In today’s overly connected world, everybody has an opinion on almost every topic. In order to not let our own voice drown in the crowd and other’s perceptions to not affect how we measure ourselves, we have to learn to hold our own. However, there are three people in our lives whose opinion really does matter! Because their perceptions have a direct impact on the most critical aspects of our lives – parents, partner, and boss.
Needless to say, a bad appraisal at work, attacks us fundamentally at our core. It makes us feel unworthy, labels our entire year of blood-sweat-toil a lost cause and of course punches our growth options like a Mike Tyson punch straight in the gut.
But as is with all key aspects of life, it is not what we feel or think but what we do in that situation, that finally matters.
Here are some tips to help you swim through these troubled waters:
WHY ask questions
It’s human nature to either attack or withdraw when we feel threatened. Hold on, do neither!
ideally, after working together a year with your boss, you should have anticipated which way the appraisal would go. If you are unhappy with the results of the appraisal, it indicates a Perception Gap. This is the time to understand what drove her/him to perceive your performance the way she/he did.
If you have no questions, you will get no answers.
Remember, your boss’s perception translates into your appraisal rating.
WHAT questions to as
- To assess the Expectation Gap - Between what he expected from you and what you expected from yourself. Use this opportunity, to re-visit your initial goal-setting exercise, understand if your objectives fulfilled the SMART criteria, and how you fared overall against each one.
- To get onto the same team - Appraisal is a process of reviewing an individual’s performance against goals set for the organization. Your boss is the facilitator, not the enemy. Ask him questions such as “How do you think I faulted?”, “Where would you say I missed the mark?”, “What do you think I should have done better?” Get his skin-in-the-game, so that you are both committed to your personal growth.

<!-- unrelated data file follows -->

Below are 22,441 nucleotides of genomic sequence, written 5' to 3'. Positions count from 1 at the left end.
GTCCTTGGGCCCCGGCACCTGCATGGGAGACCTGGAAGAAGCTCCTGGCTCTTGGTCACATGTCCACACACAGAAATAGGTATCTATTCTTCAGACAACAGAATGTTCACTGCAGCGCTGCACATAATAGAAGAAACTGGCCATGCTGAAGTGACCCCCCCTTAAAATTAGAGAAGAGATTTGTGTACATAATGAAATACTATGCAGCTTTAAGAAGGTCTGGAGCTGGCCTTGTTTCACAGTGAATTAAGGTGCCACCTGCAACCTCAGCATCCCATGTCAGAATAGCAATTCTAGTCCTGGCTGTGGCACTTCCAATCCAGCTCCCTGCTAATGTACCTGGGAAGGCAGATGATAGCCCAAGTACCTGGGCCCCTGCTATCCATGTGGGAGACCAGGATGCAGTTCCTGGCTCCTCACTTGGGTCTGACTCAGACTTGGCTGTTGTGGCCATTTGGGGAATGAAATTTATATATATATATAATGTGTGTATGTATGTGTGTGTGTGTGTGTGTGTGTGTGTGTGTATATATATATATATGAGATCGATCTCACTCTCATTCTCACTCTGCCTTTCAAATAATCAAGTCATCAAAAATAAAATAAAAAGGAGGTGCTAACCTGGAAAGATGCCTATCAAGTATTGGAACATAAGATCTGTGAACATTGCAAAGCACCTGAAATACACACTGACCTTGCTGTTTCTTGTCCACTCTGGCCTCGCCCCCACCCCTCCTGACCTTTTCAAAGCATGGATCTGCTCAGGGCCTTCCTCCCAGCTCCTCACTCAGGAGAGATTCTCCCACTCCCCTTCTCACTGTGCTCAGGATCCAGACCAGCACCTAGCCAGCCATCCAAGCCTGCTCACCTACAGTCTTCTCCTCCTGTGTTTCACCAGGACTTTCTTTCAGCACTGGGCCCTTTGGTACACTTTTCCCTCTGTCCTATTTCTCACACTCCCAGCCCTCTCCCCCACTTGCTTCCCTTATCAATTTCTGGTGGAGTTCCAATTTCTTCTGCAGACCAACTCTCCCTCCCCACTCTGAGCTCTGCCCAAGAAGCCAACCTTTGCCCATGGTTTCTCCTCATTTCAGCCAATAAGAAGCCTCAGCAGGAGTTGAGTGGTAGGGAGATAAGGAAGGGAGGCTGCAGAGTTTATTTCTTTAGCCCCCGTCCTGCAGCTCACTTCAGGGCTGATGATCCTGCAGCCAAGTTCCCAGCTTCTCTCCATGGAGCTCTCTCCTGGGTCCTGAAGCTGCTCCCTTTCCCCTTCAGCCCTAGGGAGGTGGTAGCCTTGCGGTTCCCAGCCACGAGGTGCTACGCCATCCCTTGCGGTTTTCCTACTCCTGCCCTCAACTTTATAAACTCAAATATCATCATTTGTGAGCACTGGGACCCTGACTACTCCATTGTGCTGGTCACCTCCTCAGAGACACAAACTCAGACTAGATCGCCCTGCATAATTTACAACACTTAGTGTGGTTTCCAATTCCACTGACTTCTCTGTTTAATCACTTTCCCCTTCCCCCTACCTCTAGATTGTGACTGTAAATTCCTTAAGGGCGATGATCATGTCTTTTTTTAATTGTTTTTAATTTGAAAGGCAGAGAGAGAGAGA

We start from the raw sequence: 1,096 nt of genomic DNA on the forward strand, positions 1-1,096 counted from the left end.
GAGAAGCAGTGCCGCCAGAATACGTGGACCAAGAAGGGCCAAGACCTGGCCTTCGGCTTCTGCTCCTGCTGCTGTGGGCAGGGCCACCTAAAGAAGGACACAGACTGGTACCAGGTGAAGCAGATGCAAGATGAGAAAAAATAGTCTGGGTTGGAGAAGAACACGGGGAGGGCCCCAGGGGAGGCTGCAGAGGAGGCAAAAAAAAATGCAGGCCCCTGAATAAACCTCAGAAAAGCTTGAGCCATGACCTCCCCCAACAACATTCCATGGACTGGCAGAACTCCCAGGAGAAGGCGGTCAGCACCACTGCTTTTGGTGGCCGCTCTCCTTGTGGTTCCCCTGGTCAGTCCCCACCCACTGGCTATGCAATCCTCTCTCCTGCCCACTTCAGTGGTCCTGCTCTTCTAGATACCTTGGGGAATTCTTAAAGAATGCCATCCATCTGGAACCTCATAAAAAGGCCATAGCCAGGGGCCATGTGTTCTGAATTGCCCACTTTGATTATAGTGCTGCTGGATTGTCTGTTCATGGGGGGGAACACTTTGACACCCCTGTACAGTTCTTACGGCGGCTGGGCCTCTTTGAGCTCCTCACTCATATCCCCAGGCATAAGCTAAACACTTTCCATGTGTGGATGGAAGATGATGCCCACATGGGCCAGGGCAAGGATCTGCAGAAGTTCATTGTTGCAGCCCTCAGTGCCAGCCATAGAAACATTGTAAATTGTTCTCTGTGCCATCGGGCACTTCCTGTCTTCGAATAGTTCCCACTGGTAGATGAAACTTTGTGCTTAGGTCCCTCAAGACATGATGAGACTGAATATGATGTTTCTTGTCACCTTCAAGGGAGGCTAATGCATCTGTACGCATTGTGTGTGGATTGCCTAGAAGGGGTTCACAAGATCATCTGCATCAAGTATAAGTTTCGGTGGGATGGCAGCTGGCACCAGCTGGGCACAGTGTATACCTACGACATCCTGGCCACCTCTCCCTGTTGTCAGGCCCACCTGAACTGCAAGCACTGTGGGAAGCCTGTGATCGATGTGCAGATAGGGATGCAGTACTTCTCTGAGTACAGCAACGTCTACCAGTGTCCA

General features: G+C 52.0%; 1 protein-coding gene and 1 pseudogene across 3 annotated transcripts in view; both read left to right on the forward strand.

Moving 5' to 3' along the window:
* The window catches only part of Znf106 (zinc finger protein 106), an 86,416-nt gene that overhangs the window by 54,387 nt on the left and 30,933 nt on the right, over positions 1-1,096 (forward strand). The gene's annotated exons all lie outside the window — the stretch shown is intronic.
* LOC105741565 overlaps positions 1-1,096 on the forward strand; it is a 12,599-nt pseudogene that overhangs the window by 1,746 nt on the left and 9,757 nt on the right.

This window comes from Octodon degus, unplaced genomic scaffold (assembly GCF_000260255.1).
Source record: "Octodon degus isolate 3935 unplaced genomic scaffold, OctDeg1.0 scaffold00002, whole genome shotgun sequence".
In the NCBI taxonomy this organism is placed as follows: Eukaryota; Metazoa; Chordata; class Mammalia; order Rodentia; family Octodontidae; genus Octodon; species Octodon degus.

- To drill down to the details - this is not the time to be shy. Keep the discussion relaxed and candid, open and honest. Avoid asking close-ended questions, which essentially become judgmental. Instead, ask leading questions that help you get to the root of the issues - “What were your expectations for XYZ task?”, “Where do you think I fell short in delivering that?” “What do you think I could have done better at that time in that situation?” What possible tactics would you suggest I adopt for improvement?”
- To share your self-assessment - let him know your concerns and viewpoint. If you don’t stand up for yourself, nobody will. You need to share your point of view, sufficiently backed up with empirical data. Specifically, share both your high points as well as low light - neither gloat about the highs nor make excuses for the lows. Being honest in your self-assessment, demonstrates your objectivity, willingness to accept areas of improvement and capacity to learn & grow.
- To develop a common way ahead - create an opportunity for yourself. It’s imperative that you come out of the discussion with a joint-consensus on the way ahead.
- Use this not as a show-stopper but instead an opportunity to show you that you have potential and can grow.
- Ensure that your boss too perceives the current situation as ‘the glass is half-full’.
- Set an Action Plan on the improvement areas and ask specifically, “May I share a progress update on a weekly basis?” And “When should we next meet up again?”.
The key is to have the communication lines open, clear and consistent, always.
HOW to ask the questions
This is undoubtedly a tricky and stressful situation. Hence, take care of a few aspects whilst conversing:
- Act, but don’t react: it demonstrates maturity.
- State, but don’t debate: it signals professionalism.
- Respect, but continue to shine: it re-asserts your true potential.
At the end of the day, remember, as long as you are alive-n-kickin’ your heart beat will never be a straight line. Your career graph is no different. Stay true to yourself, commit to growth, and be honest with all your stakeholders.
Success and failure don’t define who you are. It’s how you deal with them that sets in motion who you are going to become.